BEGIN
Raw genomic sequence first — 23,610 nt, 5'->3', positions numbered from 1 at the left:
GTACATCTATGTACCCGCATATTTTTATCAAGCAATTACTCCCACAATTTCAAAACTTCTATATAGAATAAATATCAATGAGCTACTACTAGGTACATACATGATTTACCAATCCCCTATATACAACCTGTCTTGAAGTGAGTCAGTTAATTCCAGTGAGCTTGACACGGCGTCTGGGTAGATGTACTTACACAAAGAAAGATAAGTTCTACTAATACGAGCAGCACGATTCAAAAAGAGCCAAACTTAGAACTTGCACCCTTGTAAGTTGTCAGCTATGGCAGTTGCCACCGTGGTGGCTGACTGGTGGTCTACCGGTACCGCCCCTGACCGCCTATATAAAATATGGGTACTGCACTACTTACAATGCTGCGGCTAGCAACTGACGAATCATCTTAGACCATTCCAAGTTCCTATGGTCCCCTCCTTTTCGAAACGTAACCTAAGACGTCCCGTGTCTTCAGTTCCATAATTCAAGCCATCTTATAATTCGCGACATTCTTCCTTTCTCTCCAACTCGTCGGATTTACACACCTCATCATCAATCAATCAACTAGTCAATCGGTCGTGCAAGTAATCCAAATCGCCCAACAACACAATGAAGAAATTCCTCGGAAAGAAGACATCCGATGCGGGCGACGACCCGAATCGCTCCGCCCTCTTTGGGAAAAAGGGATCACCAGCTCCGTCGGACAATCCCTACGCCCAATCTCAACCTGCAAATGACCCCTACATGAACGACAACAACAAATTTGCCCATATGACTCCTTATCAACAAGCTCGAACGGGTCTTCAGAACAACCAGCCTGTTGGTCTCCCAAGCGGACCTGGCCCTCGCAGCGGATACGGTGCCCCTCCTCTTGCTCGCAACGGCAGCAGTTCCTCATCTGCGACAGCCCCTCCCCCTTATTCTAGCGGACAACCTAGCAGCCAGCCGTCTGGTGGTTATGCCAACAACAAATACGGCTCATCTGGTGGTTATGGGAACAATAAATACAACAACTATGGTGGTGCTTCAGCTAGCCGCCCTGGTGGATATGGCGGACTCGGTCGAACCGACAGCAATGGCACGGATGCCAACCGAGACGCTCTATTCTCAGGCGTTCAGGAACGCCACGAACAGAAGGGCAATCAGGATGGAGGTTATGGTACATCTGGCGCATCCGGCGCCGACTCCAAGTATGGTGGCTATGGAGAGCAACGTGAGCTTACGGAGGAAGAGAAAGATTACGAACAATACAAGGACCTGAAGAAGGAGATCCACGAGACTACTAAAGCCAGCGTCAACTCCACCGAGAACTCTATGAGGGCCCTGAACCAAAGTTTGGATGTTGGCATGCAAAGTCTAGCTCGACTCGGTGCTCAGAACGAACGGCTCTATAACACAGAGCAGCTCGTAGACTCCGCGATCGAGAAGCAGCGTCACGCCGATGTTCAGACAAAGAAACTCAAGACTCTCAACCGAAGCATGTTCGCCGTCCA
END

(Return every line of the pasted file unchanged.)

Raw genomic sequence first — 23,610 nt, 5'->3', positions numbered from 1 at the left:
GTACATCTATGTACCCGCATATTTTTATCAAGCAATTACTCCCACAATTTCAAAACTTCTATATAGAATAAATATCAATGAGCTACTACTAGGTACATACATGATTTACCAATCCCCTATATACAACCTGTCTTGAAGTGAGTCAGTTAATTCCAGTGAGCTTGACACGGCGTCTGGGTAGATGTACTTACACAAAGAAAGATAAGTTCTACTAATACGAGCAGCACGATTCAAAAAGAGCCAAACTTAGAACTTGCACCCTTGTAAGTTGTCAGCTATGGCAGTTGCCACCGTGGTGGCTGACTGGTGGTCTACCGGTACCGCCCCTGACCGCCTATATAAAATATGGGTACTGCACTACTTACAATGCTGCGGCTAGCAACTGACGAATCATCTTAGACCATTCCAAGTTCCTATGGTCCCCTCCTTTTCGAAACGTAACCTAAGACGTCCCGTGTCTTCAGTTCCATAATTCAAGCCATCTTATAATTCGCGACATTCTTCCTTTCTCTCCAACTCGTCGGATTTACACACCTCATCATCAATCAATCAACTAGTCAATCGGTCGTGCAAGTAATCCAAATCGCCCAACAACACAATGAAGAAATTCCTCGGAAAGAAGACATCCGATGCGGGCGACGACCCGAATCGCTCCGCCCTCTTTGGGAAAAAGGGATCACCAGCTCCGTCGGACAATCCCTACGCCCAATCTCAACCTGCAAATGACCCCTACATGAACGACAACAACAAATTTGCCCATATGACTCCTTATCAACAAGCTCGAACGGGTCTTCAGAACAACCAGCCTGTTGGTCTCCCAAGCGGACCTGGCCCTCGCAGCGGATACGGTGCCCCTCCTCTTGCTCGCAACGGCAGCAGTTCCTCATCTGCGACAGCCCCTCCCCCTTATTCTAGCGGACAACCTAGCAGCCAGCCGTCTGGTGGTTATGCCAACAACAAATACGGCTCATCTGGTGGTTATGGGAACAATAAATACAACAACTATGGTGGTGCTTCAGCTAGCCGCCCTGGTGGATATGGCGGACTCGGTCGAACCGACAGCAATGGCACGGATGCCAACCGAGACGCTCTATTCTCAGGCGTTCAGGAACGCCACGAACAGAAGGGCAATCAGGATGGAGGTTATGGTACATCTGGCGCATCCGGCGCCGACTCCAAGTATGGTGGCTATGGAGAGCAACGTGAGCTTACGGAGGAAGAGAAAGATTACGAACAATACAAGGACCTGAAGAAGGAGATCCACGAGACTACTAAAGCCAGCGTCAACTCCACCGAGAACTCTATGAGGGCCCTGAACCAAAGTTTGGATGTTGGCATGCAAAGTCTAGCTCGACTCGGTGCTCAGAACGAACGGCTCTATAACACAGAGCAGCTCGTAGACTCCGCGATCGAGAAGCAGCGTCACGCCGATGTTCAGACAAAGAAACTCAAGACTCTCAACCGAAGCATGTTCGCCGTCCA